Much work has been carried out in the past two years, by volunteers, to raise the profile of our dear Clarence Park and its needs.  The remit is – even if it is not expressed in these terms – by looking after the needs of the park, we also look after the needs of ourselves, its users and potential users.   It is a question of health and well-being, active lifestyles, inspiration, providing a place for calm reflection.

Might this be the final season for the Hatfield Road entrance?
Leading the approach has been the Protect Clarence Park group (PCP) and Clarence Park Residents' Association (CPRA).  The rest of us owe them our thanks for their vigilance in energetically pursuing park issues with St Albans City & District Council.

This blog has already featured the scare of possible closure of the remaining Hatfield Road entrance, now fortunately behind us.  This was linked to the deteriorating condition of the timber structure which takes visitors down to park level.  Representatives from CPRA sit on the City Neighbourhoods Committee Task Force and Finish Group (CNCTF); it has formed the opinion that a sturdy metal structure is preferable to a short-life timber one, and that recycled plastic material might be sympathetic to park use for the walkways.  So, work on planning the Hatfield Road entrance improvements is under way.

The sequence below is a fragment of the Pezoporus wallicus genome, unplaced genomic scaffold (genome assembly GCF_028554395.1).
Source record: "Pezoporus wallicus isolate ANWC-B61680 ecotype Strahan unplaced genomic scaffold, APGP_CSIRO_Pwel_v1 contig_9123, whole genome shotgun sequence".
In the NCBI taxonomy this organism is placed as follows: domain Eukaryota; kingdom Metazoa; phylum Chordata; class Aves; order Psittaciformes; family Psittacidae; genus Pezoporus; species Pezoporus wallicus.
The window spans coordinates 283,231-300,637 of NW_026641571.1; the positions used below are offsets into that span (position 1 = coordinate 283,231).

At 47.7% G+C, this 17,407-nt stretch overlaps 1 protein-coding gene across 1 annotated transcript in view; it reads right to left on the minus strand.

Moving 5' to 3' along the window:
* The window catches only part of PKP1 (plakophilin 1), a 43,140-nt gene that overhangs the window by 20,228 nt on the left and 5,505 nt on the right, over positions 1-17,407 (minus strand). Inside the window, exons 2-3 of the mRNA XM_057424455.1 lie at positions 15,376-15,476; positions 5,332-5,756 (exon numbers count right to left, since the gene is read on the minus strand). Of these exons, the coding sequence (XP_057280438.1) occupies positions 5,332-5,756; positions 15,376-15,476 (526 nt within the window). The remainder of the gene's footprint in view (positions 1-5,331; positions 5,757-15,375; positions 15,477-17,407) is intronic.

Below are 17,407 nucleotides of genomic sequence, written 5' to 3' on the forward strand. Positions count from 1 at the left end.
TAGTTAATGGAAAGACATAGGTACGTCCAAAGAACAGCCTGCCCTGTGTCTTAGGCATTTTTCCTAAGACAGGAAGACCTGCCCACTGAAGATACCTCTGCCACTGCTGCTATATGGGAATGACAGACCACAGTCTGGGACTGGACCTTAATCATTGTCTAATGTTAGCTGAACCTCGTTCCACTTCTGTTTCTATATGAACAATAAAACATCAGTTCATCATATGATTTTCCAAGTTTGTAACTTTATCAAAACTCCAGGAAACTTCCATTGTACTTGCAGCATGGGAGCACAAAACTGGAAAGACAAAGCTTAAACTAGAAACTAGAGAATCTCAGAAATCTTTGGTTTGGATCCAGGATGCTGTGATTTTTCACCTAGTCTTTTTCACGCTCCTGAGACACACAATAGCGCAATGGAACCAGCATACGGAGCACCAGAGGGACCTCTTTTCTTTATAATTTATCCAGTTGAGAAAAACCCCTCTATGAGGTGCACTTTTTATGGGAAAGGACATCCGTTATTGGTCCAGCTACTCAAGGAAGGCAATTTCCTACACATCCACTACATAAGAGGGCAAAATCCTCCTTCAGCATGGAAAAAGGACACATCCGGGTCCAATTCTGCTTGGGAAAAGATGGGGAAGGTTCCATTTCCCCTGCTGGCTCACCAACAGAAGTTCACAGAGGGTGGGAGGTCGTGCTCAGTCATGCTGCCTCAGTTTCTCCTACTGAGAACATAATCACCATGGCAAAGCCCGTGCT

With  completion of an upgrade project for the Lodge, attention must now turn to the serious structural condition of the pavilion, another of the park's original structures.  It has recently been treated for dry rot, but it has been decades since any serious work of any kind has been undertaken.  At one time the 'pav' was well-utilised on sports days, rallies, cricket matches and cycling events.  Even the hockey matches have now moved elsewhere and cricket remains the only spectator event for which the building can be utilised.  The changing rooms probably lack facilities but are still used, and now that the dry rot treatment is complete it is probable that the high level refreshment space can be re-opened.

Most of us are familiar with the front, but few take in the
view of the rear elevation, with its red brick and tiled decoration.

However, a long-term plan for the pav seems a likely outcome of current discussions.  Though costly, the building which everyone loves, at least from the outside, is in dire need of investment.  It should probably be considered an Asset of Community Value to add status to plans for its revival.  An imaginative plan without compromising the view of the building across the park is surely possible; and there are equally imaginative funding schemes around to help make any reasonable proposal a reality.